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It’s absurd to imagine that a state can embrace its separatist pasts and embrace a modern future both at the same time. Oh, the language is different, but the underlying attitude is the same.

Recently, Republican state Rep. Mike Holmes announced legislation that would strengthen the current Alabama Memorial Preservation Act, a law widely seen as racist and an insult to Alabama’s Black citizens. Under Holmes’ bill, a historical monument or memorial located on public property can’t even be “dishonored, disparaged.” According to the Cambridge Dictionary to dishonor means to “cause someone or something to lose respect.” Disparage means to “criticize someone or something in a way that shows you do not respect or value him, her, or it.”

So in Holmes’s Alabama, we all must show honor and respect to symbols of the Confederacy or face dire consequences.

In a press release, Holmes citing his bill, said, “The only way we can determine where we are going as a state or nation is to remember where we have been, and preserving our history is fundamental to that process.” So, Holmes would believe that Alabama’s future is tied to honoring its racist past where white elites owned Black people.

Perhaps the irony of proposing such legislation during Black History Month is lost on Holmes.

Not to be outdone, Republican Rep. Chip Brown is offering legislation that seems aimed at Black Lives Matter protesters, which would make soliciting, inciting, urging, funding, or otherwise aiding and abetting a riot a Class A misdemeanor — on par with domestic violence. An offender would be imprisoned for 48 hours without bail and face a minimum of 30 days in jail. He also proposes a felony charge for “aggravated riot,” say if someone damaged a Confederate statue during a protest.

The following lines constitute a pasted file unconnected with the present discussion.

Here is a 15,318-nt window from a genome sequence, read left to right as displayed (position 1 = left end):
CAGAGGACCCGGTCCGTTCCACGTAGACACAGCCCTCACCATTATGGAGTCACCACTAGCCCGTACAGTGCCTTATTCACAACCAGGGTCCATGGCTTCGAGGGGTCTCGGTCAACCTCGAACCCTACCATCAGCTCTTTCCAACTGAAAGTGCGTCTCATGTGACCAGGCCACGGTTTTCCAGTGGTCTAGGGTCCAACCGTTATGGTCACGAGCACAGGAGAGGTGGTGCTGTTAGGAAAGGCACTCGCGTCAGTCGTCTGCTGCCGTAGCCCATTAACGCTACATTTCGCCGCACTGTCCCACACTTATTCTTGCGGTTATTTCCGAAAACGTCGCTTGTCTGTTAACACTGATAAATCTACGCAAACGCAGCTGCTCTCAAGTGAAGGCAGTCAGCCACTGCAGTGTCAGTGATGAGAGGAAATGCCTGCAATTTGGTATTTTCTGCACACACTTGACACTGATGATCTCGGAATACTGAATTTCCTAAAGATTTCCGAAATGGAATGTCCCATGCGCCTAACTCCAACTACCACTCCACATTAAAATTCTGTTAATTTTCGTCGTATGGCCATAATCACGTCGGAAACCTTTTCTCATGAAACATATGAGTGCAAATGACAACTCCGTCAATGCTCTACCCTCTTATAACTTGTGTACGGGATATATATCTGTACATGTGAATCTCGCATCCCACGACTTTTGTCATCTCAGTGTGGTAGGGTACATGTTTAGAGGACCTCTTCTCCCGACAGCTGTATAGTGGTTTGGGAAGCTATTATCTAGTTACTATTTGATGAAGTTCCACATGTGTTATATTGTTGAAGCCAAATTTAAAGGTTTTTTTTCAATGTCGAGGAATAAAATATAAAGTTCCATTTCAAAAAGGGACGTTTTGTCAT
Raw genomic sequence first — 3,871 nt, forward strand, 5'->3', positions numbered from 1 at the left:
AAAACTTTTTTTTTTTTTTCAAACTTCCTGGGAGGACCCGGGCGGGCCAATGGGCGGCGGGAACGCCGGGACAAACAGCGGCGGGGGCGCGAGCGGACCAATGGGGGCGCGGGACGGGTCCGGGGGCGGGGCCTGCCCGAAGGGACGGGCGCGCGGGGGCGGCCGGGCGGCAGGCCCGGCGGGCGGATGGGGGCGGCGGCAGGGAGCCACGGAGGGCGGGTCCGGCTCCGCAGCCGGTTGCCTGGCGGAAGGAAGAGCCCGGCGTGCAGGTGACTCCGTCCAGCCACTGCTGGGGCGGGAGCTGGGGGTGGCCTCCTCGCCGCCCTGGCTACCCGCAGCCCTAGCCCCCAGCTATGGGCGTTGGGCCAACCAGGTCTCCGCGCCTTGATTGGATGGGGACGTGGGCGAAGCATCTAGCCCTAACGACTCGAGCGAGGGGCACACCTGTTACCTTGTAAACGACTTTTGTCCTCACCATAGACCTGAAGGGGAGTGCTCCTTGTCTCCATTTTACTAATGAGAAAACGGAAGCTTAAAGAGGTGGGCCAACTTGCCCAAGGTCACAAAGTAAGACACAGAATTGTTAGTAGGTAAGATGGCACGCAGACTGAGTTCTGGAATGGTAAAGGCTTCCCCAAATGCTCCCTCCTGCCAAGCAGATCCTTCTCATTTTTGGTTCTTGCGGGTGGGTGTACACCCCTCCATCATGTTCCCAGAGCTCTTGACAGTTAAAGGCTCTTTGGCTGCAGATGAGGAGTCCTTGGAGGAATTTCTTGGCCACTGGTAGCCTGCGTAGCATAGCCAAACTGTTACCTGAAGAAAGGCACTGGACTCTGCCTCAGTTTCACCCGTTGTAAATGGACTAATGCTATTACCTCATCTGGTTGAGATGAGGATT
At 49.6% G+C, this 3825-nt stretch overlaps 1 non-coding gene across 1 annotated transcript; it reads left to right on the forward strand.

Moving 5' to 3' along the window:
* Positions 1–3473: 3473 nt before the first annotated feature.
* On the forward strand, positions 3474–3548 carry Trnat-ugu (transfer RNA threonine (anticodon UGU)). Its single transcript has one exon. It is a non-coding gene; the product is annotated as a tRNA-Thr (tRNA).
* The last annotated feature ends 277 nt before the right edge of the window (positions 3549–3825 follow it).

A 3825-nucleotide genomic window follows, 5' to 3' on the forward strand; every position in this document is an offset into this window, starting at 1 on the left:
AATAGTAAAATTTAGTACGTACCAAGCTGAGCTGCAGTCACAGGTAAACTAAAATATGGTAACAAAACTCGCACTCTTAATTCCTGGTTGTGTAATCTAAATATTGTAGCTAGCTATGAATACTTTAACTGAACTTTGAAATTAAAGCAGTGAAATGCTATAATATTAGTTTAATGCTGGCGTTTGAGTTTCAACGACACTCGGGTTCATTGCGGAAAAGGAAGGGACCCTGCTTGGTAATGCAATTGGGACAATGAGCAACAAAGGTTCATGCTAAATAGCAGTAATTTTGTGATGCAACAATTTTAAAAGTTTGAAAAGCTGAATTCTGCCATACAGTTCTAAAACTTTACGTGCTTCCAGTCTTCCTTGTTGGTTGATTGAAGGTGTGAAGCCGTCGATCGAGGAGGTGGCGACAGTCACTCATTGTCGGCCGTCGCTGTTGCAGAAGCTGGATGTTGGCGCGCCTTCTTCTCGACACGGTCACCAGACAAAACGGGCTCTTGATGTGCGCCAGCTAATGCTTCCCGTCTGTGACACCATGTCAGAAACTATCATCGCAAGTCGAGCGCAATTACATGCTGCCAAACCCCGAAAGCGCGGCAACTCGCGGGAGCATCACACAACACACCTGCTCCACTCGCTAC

There are many more bills harkening back to the old days of slavery and Jim Crowe, but to round out the unhinged sect of the Republican Party is Rep. Mike Ball, a perennial conspiratorialist who thinks that rouge prosecutors are out to get him. Ball has introduced an ethics bill that would create a different justice system for lawmakers and public officials and ensure that every crooked politician would get away with their crimes as long as they belong to the ruling party. Under Ball’s legislation, pay-to-play and other forms of graft would be somehow magically swept under the carpet, and businesses would have to figure out who to bribe next.